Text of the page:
Human Systems in Fire-Prone Ecosystems
Posted on 12/08/2014
This August James Millington was invited to attend a workshop in Bend, Oregon on Coupled Natural-Human Systems in Fire-Prone Ecosystems. Organised by the Forest-People-Fire research team – an interdisciplinary group of scientists from Oregon State University and the U.S. Forest Service studying interactions of ecological and human systems in fire-prone landscapes under climate change – the workshop brought together 25 scientists from around the world working on coupled human and natural systems (CHANS) in fire-prone forest landscapes. The workshop examined current theories and findings regarding wildfire as a natural hazard, sought logical connections among disciplines to improve understanding, and worked on a synthesis reflecting the state of the knowledge and research needs to manage and live with fire in a changing world. Key questions included:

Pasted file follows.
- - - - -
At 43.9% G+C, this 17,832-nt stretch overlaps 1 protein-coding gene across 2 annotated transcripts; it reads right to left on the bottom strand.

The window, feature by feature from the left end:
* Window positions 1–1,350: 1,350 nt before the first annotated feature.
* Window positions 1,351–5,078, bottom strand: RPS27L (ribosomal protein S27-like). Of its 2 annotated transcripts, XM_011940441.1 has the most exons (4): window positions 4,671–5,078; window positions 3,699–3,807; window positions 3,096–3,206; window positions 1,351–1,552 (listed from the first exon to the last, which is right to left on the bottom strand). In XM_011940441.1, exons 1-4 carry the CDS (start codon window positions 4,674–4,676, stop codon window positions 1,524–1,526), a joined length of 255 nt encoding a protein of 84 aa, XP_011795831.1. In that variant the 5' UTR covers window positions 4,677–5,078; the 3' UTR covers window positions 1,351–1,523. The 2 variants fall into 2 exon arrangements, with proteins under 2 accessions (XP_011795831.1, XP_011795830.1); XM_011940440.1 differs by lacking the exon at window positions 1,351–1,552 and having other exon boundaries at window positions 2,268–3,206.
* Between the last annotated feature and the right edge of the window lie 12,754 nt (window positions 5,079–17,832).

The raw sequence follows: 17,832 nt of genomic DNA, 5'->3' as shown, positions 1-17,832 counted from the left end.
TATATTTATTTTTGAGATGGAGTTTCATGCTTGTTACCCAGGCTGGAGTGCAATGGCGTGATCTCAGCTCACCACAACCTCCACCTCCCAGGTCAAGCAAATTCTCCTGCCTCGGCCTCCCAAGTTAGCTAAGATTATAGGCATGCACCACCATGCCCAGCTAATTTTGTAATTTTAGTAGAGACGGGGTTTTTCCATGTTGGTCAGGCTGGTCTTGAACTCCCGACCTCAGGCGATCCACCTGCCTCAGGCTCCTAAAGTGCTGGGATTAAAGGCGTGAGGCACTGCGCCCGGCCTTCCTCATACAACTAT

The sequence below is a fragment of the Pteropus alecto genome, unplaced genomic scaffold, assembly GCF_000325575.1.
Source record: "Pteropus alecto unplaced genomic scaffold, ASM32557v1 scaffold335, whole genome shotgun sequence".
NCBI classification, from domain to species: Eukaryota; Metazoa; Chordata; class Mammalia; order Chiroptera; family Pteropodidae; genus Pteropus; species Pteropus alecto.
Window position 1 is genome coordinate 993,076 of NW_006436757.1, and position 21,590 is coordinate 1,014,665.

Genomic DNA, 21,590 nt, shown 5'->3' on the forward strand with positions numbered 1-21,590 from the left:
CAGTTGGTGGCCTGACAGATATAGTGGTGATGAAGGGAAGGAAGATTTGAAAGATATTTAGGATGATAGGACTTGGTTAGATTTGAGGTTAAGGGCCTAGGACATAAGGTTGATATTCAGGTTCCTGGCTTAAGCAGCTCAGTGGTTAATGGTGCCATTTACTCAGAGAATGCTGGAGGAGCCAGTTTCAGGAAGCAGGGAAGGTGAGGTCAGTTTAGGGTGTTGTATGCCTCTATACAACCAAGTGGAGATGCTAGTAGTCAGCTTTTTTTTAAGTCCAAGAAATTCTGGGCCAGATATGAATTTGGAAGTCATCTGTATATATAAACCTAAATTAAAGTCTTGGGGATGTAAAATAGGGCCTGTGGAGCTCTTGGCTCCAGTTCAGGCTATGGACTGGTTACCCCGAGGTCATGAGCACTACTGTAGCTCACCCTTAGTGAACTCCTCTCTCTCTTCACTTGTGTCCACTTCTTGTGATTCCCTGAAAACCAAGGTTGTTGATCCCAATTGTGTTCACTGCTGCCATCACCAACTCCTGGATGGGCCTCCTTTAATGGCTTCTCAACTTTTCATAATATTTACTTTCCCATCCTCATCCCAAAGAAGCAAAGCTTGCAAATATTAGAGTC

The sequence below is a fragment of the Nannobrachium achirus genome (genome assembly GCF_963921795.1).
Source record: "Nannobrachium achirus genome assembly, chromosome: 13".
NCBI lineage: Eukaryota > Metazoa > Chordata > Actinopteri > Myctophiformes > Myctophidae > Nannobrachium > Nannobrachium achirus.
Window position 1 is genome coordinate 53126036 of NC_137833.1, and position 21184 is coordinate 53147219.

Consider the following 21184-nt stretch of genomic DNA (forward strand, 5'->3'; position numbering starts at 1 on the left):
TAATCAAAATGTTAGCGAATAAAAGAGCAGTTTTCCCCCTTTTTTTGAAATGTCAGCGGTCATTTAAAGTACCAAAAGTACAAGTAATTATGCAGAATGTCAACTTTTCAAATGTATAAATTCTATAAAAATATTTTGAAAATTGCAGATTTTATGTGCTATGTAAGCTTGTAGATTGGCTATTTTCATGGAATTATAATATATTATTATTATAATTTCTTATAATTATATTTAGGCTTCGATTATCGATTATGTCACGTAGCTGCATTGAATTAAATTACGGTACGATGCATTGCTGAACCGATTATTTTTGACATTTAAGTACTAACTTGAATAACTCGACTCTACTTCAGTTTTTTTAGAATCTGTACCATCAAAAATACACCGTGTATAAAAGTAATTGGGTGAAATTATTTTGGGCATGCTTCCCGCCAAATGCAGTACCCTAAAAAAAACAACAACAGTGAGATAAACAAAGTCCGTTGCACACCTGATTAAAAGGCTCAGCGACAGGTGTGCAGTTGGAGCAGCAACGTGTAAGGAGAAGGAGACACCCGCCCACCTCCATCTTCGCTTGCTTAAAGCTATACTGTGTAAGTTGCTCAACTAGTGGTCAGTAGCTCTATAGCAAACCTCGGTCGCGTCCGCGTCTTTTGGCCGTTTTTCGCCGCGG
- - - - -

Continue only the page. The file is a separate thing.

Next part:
- what are the characteristics of CHANS systems in fire-prone landscapes under global change?
- what are the key social and ecological questions/issues that require a CHANS perspective and how do they vary by ecological or social setting?
During the workshop, participants made a field visit to a local area recently burned by a wildfire. At the sites we discussed the role of fuel management and post-fire salvage logging for managing fire in the landscapes of the western US.